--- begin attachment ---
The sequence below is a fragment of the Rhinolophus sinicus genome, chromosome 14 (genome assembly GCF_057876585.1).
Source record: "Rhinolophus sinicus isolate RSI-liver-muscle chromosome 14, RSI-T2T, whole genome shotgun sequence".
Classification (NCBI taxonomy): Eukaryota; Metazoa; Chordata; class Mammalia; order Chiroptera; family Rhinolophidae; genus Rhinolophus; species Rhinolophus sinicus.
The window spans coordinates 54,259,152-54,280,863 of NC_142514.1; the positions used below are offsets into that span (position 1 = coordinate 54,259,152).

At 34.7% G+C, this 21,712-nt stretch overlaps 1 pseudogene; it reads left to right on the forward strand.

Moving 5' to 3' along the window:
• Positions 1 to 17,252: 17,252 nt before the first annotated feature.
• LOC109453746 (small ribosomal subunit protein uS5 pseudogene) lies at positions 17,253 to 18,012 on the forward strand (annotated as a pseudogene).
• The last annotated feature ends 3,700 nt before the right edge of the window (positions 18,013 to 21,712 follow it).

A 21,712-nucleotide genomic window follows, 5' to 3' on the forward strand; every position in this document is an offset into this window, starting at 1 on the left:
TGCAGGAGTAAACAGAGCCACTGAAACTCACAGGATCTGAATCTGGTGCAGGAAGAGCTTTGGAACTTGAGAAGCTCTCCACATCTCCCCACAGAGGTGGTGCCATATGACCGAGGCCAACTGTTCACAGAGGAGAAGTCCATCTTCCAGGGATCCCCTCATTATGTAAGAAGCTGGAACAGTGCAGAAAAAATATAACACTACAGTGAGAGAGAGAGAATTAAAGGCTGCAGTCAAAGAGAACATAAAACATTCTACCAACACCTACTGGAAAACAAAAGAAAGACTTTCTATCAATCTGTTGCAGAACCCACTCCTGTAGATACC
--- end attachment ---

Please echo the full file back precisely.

The sequence below is a fragment of the Rhinolophus sinicus genome, chromosome 14 (genome assembly GCF_057876585.1).
Source record: "Rhinolophus sinicus isolate RSI-liver-muscle chromosome 14, RSI-T2T, whole genome shotgun sequence".
Classification (NCBI taxonomy): Eukaryota; Metazoa; Chordata; class Mammalia; order Chiroptera; family Rhinolophidae; genus Rhinolophus; species Rhinolophus sinicus.
The window spans coordinates 54,259,152-54,280,863 of NC_142514.1; the positions used below are offsets into that span (position 1 = coordinate 54,259,152).

At 34.7% G+C, this 21,712-nt stretch overlaps 1 pseudogene; it reads left to right on the forward strand.

Moving 5' to 3' along the window:
• Positions 1 to 17,252: 17,252 nt before the first annotated feature.
• LOC109453746 (small ribosomal subunit protein uS5 pseudogene) lies at positions 17,253 to 18,012 on the forward strand (annotated as a pseudogene).
• The last annotated feature ends 3,700 nt before the right edge of the window (positions 18,013 to 21,712 follow it).

A 21,712-nucleotide genomic window follows, 5' to 3' on the forward strand; every position in this document is an offset into this window, starting at 1 on the left:
TGCAGGAGTAAACAGAGCCACTGAAACTCACAGGATCTGAATCTGGTGCAGGAAGAGCTTTGGAACTTGAGAAGCTCTCCACATCTCCCCACAGAGGTGGTGCCATATGACCGAGGCCAACTGTTCACAGAGGAGAAGTCCATCTTCCAGGGATCCCCTCATTATGTAAGAAGCTGGAACAGTGCAGAAAAAATATAACACTACAGTGAGAGAGAGAGAATTAAAGGCTGCAGTCAAAGAGAACATAAAACATTCTACCAACACCTACTGGAAAACAAAAGAAAGACTTTCTATCAATCTGTTGCAGAACCCACTCCTGTAGATACC